Muhith still expects 6.3 pc GDP growth

UNB, Dhaka :
Finance Minister AMA Muhith on Monday said the growth projection of the current fiscal year (2013-14) would be revised downwards from the targeted 7.2 percent as he thinks it would be 6.3 percent this time.
“The GDP growth projection for the current year would be revised as I expect it won’t be less than 6.3 percent this year,” he said.
The minister was talking to reporters at his ministry in the afternoon after a meeting with the chairmen and managing directors of state-owned banks, financial institutions and insurance companies. State Minister for Finance MA Mannan was also present.
Elaborating the cause for revising the growth target, Muhith said, “Our growth projection was too ambitious for this year as I based it on the performance of the last year.”
He also hinted that the national budget for the current fiscal year would also be revised downwards because the expectations over the achievements of the previous budget were a bit high.
The Finance Minister said the country’s average growth in the last five years remained steady with 6.2 percent, which is also one of the best performances of the world, if the petroleum-rich countries are left out.
“That’s our strength and it has taken our whole economy to a new height. There’s a need for a monster to push these backwards, but I don’t think it would happen in Bangladesh.”  
Muhith also expressed his resolve that Bangladesh would reach such a height in the next five years where the country’s development would not be stopped by any means and it would turn into a middle-income country. “I’ve no personal doubt to this end.”
When referred to the recent World Bank projection of 5.7 percent growth for Bangladesh in FY 14, the Finance Minister said the World Bank and the International Monetary Fund (IMF) often make conservative observations and the government never tries to compare it with their projections.
“We’re expecting GDP growth to notch 6.3 percent in the current year as the performance of the last six months ensures that the growth would be 6.3 percent as violence has been controlled,” he said.
The Washington-based lending agency has recently forecast that the growth rate of Bangladesh would not cross 5.7 percent, essentially due to Bangladesh’s ongoing political turmoil.
In a half-yearly report, titled ‘Global Economic Prospects’ on Wednesday, the World Bank recorded this observation.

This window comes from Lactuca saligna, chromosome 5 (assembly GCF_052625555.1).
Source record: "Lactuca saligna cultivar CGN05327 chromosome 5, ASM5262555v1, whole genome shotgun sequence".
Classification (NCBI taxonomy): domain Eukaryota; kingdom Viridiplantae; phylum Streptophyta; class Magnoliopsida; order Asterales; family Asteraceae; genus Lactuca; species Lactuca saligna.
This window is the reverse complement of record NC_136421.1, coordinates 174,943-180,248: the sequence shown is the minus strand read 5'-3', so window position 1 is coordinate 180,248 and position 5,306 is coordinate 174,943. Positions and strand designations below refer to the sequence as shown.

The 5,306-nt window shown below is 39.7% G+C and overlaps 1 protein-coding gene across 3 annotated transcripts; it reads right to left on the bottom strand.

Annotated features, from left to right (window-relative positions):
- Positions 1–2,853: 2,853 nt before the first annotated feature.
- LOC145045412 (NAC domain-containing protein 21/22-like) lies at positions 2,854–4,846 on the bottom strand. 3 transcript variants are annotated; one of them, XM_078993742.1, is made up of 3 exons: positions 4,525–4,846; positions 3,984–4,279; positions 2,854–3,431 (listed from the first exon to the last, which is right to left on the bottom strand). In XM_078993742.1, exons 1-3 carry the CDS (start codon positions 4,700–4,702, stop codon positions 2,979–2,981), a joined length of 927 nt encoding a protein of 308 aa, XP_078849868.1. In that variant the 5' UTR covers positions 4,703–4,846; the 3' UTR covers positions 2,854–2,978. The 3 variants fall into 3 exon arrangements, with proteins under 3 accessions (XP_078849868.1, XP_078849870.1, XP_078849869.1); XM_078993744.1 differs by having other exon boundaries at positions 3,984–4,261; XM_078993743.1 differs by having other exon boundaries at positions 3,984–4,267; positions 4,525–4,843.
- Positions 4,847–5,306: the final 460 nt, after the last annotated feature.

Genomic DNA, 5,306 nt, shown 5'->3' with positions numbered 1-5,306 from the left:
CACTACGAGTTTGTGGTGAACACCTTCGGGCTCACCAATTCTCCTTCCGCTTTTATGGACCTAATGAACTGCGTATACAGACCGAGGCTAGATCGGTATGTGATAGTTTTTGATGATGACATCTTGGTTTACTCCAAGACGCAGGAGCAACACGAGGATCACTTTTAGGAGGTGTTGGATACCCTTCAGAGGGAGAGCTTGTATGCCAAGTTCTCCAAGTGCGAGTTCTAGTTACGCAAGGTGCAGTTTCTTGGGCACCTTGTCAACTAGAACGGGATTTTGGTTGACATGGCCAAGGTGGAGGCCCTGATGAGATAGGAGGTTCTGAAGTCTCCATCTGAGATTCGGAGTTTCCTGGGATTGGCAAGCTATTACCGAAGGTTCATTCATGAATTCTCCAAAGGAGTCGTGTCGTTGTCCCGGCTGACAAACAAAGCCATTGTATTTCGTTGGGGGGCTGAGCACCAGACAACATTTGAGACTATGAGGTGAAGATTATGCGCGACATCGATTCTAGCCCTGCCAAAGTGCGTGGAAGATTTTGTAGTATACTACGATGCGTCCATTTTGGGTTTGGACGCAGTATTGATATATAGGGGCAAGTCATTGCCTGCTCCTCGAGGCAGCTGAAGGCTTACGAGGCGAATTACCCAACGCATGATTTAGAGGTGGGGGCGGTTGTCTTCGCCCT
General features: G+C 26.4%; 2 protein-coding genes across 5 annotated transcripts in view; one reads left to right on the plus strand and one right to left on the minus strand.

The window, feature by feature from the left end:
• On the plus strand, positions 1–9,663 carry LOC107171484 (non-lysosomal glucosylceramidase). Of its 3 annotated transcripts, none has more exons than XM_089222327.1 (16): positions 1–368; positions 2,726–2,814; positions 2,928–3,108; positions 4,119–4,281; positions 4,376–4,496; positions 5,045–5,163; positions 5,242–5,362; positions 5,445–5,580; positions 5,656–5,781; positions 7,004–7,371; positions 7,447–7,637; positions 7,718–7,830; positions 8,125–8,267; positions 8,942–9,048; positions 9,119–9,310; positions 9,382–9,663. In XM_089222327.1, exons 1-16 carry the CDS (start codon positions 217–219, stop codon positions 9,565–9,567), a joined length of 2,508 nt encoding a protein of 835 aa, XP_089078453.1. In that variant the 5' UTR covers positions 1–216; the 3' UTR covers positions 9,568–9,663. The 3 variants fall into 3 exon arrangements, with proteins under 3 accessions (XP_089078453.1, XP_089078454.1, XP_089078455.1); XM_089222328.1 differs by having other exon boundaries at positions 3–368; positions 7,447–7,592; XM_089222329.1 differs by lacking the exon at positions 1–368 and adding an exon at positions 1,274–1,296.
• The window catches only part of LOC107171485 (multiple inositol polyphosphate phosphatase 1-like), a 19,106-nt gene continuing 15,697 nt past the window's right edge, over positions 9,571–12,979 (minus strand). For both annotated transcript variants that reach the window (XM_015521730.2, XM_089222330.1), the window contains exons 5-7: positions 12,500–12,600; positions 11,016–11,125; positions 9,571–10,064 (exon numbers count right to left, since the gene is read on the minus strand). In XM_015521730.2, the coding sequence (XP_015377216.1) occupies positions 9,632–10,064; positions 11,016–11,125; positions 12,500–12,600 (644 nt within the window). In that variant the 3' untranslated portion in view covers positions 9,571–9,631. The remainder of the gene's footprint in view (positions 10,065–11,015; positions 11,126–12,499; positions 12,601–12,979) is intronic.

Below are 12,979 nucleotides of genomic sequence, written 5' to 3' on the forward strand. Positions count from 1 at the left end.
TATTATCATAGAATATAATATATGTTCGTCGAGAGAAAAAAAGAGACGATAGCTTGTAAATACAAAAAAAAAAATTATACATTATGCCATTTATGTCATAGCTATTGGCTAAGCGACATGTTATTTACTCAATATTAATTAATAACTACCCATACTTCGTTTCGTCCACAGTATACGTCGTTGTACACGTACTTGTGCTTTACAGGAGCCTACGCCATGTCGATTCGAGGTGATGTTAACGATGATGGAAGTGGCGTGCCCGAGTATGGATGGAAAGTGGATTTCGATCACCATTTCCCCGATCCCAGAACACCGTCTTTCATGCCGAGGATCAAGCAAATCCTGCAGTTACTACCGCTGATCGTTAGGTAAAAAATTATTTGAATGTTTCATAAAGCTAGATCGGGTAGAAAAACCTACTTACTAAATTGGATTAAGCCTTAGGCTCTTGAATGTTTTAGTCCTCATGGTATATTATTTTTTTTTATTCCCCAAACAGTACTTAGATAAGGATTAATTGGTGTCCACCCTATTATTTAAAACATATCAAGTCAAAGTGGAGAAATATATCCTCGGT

Asked what would be the major tasks of the government in the next six months, he said the work order for the main construction of the Padma Bridge project would be awarded by this time apart from formulation of the Insurance Policy, launching of the Rural Savings Bank, enactment of the Financial Reporting Act while the anti-corruption measures would be strengthened.
Criticising negative media reports about the capital market, Muhith said there has not been such strong and stable capital market in the past in Bangladesh like the present one following amendments to a number of laws. “In the last two years, the capital market has been stable…of course, there will be ups and downs, but landslide fall is another thing.”
Evaluating the whole economic scenario of the 1st six months of the current fiscal year, he said the period was more or less good for the economy as there were good growth, exports have grown quite substantially alongside increased remittance inflows and foreign currency reserves while the imports have declined.
Noting that the country’s insurance sector is still the weakest as there had been no control in its 76 companies, the Finance Minister said this sector also involves looting and corruption.
“Some of the insurance companies are wicked and I’ve warned them that they have to pay heavily unless they become rationale, gentle and civilized, otherwise I’ll deal them with iron hand,” Muhith said.
At meeting, the Finance Minister said, he also directed the high ups of the banks, financial institutions and insurance companies to chalk out their five-year action plan as the programmes should have to be for five years, no matter the government stays in office for what period.

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